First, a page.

The Difference Between Visa and Mastercard - N26
Visa and Mastercard are the world’s best-known credit cards, and it might seem like they’re one and the same. But there are some major differences—read on to learn what they are!
5 min read
Before we dive into the differences between Visa and Mastercard, it’s worth explaining what these two companies do. Visa and Mastercard are payment networks that allow for the electronic transfer of funds between banks or other financial institutions and companies. They provide branded payment processing services for credit cards, debit cards, and prepaid cards that banks or financial institutions can then offer their customers.
In this article, we’ll look at the differences between Visa and Mastercard. We’ll cover how widely they’re accepted, how many ATMs they offer, how many businesses accept them, and more.
What is a Mastercard and what are its benefits?
Mastercardcards are accepted in 210 countries, at over 37 million establishments, and at one million ATMs around the world. And, several studies have shown that they offer a lower exchange rate for foreign currencies than alternative providers. In e-commerce they rank second behind Visa.
Here are the main Mastercard benefits:
- Emergency card replacement service if lost or stolen
- Price protection for up to 60 days after making a purchase
- Mastercard SecureCode security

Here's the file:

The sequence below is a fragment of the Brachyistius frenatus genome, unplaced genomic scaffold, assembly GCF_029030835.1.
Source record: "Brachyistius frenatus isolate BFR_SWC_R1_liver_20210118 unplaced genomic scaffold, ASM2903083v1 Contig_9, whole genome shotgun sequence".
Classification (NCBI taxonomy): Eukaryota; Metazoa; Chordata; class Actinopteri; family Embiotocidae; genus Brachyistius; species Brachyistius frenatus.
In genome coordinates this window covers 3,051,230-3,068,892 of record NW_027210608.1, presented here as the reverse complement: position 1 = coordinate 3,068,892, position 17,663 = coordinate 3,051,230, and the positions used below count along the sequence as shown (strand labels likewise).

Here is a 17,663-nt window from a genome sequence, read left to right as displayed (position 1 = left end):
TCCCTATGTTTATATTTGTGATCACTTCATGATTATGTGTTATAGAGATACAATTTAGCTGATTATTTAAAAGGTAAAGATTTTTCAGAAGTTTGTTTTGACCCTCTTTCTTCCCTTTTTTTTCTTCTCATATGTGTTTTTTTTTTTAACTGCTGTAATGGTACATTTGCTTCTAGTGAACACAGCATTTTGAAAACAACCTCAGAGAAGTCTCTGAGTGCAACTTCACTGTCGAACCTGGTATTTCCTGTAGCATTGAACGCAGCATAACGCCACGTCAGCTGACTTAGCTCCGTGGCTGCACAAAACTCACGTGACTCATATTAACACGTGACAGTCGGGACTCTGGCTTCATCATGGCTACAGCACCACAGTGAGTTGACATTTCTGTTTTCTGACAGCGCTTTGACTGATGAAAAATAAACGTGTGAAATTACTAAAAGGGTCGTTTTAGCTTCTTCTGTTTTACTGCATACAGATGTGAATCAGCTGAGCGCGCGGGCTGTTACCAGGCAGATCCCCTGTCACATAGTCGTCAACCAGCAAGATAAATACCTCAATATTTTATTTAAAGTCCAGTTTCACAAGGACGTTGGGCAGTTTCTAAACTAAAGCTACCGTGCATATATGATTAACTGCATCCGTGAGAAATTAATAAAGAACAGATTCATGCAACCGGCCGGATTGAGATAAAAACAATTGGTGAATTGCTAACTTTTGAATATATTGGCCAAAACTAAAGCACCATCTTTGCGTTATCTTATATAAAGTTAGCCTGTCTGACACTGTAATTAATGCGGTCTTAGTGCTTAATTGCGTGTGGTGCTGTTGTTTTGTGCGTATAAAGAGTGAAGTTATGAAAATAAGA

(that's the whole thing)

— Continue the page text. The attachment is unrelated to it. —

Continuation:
What is a Visa card and what are its benefits?
The Visa card is accepted by 44 million establishments across 200 countries. By and large, the exchange rate Visa cards offer is less competitive than Mastercard rates.
Here’s a list of the top visa card benefits:
- Card replacement service if lost or stolen
- Price protection for up to 30 days after making a purchase
- Cash advances on credit cards via the ATM network
- Verified by Visa security protocol
Types of bank cards offered by Mastercard
Credit cards, including:
- Standard credit cards
- World credit cards
- Gold credit cards
Debit cards, including:
- Standard debit cards
- World debit cards
Prepaid card, including:
- Standard pre-paid cards
Types of bank cards offered by Visa
- Visa Classic
- Visa Gold
- Visa Platinum
- Visa Signature
- Visa Infinite
- Classic Visa debit
- Gold Visa debit
- Platinum Visa debit
- Signature Visa debit
- On the Mastercard and Visa websites, you can find out which banks issue cards with them. They also offer bank cards for the self-employed and small and big companies.
The history behind Visa and Mastercard
Surprisingly, neither Visa nor Mastercard were the world’s first bank card. In 1946, John Biggins, a banker from Brooklyn, created the first bank-issued card. It could only used locally and customers had to have an account with Biggins’ bank to use it.
12 years later, in 1958, Visa arrived. It was the brainchild of Bank of America, which created it with the launch of its BankAmericard in California. Today, it may be hard to imagine a paper bank card with a $300 limit—but that’s exactly what the original Visa card was. Eight years later, in 1966, a group of US bankers created the Interbank Card Association. Within a year, they changed the name to Master Charge, and then to Mastercard in 1979.
In the 1980s, Visa launched an ATM network to allow cardholders to withdraw cash at any time of day. In the same decade, Mastercard became China’s first bank card and launched the first-ever laser hologram card. Mastercard merged with Europay International in the ‘90s, and went public on the New York Stock Exchange in 2006.
Nowadays, Visa is a joint venture owned by over 21,000 financial institutions. BBVA issued Spain’s first Visa card in 1978. Now, the number of Visa cards issued to date in the country sits at around 40 million. In fact, Spain is now the second country in Europe with the most Visa cards.